(Creator(s): Hine, Lewis Wickes, 1874-1940, photographer. Date Created/Published: [1910 December or 1911January]. Medium: 1 photographic print. Reproduction Number: LC-DIG-nclc-01104 (color digital file from b&w original print) LC-USZ62-23743 (b&w film copy negative). Rights Advisory: No known restrictions on publication. Call Number: LOT 7477, no. 1915 [P&P]. Repository: Library of Congress Prints and Photographs Division Washington, D.C. 20540 USA http://hdl.loc.gov/loc.pnp/pp.print)

3 Addie Card, 12 years.

Addie Card, 12 years. Spinner in North Pormal [i.e., Pownal] Cotton Mill. Vt. Girls in mill say she is ten years. She admitted to me she was twelve; that she started during school vacation and new would “stay.” E. F. Brown. See Photo #1050. Location: North Pownal, Vermont.

(Creator(s): Hine, Lewis Wickes, 1874-1940, photographer. Date Created/Published: 1910 February. Medium: 1 photographic print. 1 negative : glass ; 4 x 5 in. Reproduction Number: LC-DIG-nclc-01830 (color digital file from b&w original print) LC-DIG-nclc-05282 (b&w digital file from original glass negative) LC-USZ62-18122 (b&w film copy negative). Rights Advisory: No known restrictions on publication. Call Number: LOT 7479, v. 2, no. 1056 [P&P] LC-H51- 1056. Repository: Library of Congress Prints and Photographs Division Washington, D.C. 20540 USA http://hdl.loc.gov/loc.pnp/pp.print)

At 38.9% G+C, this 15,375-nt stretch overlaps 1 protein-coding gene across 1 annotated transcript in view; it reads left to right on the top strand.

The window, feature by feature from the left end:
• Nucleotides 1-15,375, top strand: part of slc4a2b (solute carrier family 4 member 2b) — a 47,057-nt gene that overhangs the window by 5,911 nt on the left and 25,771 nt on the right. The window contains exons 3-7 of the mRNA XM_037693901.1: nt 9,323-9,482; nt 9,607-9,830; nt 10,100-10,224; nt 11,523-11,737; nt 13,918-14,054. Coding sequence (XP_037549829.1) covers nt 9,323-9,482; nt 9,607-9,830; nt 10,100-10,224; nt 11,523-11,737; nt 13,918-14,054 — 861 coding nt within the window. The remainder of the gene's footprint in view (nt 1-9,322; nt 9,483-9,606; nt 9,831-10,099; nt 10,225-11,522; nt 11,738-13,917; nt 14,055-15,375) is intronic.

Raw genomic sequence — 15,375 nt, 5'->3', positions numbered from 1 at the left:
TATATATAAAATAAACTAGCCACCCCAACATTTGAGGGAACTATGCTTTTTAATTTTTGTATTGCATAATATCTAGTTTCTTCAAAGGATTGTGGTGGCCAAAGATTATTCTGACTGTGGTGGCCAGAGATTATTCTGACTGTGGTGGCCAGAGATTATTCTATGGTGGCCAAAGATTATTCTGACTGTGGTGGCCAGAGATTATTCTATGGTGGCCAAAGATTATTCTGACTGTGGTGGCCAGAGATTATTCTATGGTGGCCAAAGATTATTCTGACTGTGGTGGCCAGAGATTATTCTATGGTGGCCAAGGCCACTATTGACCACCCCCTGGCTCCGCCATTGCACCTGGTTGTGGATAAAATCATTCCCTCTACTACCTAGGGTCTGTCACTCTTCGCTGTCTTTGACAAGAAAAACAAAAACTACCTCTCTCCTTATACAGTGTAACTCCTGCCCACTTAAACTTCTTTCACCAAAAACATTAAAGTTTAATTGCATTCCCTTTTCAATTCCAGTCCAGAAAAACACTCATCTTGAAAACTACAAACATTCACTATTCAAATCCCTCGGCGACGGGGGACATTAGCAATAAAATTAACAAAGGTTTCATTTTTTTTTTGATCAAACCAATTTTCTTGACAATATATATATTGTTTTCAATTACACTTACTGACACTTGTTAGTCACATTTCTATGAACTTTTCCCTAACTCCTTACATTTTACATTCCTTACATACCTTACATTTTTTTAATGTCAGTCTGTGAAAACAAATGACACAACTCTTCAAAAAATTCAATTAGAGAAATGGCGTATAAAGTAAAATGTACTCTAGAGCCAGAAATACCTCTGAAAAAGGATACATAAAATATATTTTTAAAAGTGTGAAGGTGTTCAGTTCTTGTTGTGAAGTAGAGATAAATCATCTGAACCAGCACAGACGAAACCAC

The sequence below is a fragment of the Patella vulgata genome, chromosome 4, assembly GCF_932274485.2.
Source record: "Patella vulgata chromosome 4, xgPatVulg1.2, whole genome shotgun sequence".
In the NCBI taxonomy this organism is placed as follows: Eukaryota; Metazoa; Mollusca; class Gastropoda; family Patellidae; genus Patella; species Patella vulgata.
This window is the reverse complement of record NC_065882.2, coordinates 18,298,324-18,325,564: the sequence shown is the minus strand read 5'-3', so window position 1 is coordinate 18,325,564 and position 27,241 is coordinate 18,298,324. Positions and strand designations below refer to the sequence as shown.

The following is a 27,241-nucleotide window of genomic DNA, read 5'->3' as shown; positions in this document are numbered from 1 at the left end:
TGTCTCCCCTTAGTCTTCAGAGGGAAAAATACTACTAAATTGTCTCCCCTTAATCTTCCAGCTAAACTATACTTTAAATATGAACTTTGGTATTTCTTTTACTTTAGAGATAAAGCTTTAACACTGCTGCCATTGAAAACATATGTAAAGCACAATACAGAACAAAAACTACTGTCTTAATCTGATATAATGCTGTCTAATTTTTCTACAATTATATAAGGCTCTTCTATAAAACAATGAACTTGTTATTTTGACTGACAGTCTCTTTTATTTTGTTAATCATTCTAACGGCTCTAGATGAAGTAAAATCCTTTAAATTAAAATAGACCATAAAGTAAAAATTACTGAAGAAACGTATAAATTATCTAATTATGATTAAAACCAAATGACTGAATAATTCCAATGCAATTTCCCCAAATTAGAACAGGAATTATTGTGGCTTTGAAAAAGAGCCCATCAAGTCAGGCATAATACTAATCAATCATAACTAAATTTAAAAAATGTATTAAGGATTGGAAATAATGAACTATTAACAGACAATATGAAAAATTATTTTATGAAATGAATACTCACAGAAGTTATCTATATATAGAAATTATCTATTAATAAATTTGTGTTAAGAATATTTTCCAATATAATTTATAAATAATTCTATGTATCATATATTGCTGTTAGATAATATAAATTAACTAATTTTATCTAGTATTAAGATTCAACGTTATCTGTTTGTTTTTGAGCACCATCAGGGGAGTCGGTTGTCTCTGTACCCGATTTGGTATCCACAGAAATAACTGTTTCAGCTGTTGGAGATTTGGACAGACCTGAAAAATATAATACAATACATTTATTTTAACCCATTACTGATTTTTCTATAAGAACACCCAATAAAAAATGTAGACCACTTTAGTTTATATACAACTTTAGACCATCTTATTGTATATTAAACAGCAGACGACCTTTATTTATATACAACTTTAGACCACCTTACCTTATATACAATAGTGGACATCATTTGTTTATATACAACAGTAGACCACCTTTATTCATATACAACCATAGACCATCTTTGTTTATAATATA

4 A view of the Pennsylvania Breaker.

A view of the Pennsylvania Breaker. The dust was so dense at times as to obscure the view. This dust penetrates the utmost recess of the boy’s lungs. Location: South Pittston, Pennsylvania.

(Digital ID: (color digital file from b&w original print) nclc 01133.  http://hdl.loc.gov/loc.pnp/nclc.01133. Reproduction Number: LC-DIG-nclc-01133 (color digital file from b&w original print) LC-DIG-nclc-05473 (b&w digital file from original glass negative) LC-USZ62-23751 (b&w film copy negative) LC-USZ6-1214 (b&w film copy negative). Repository: Library of Congress Prints and Photographs Division Washington, D.C. 20540 USA http://hdl.loc.gov/loc.pnp/pp.print)

From the US Department of Labor: Fair Labor Standards Act of 1938.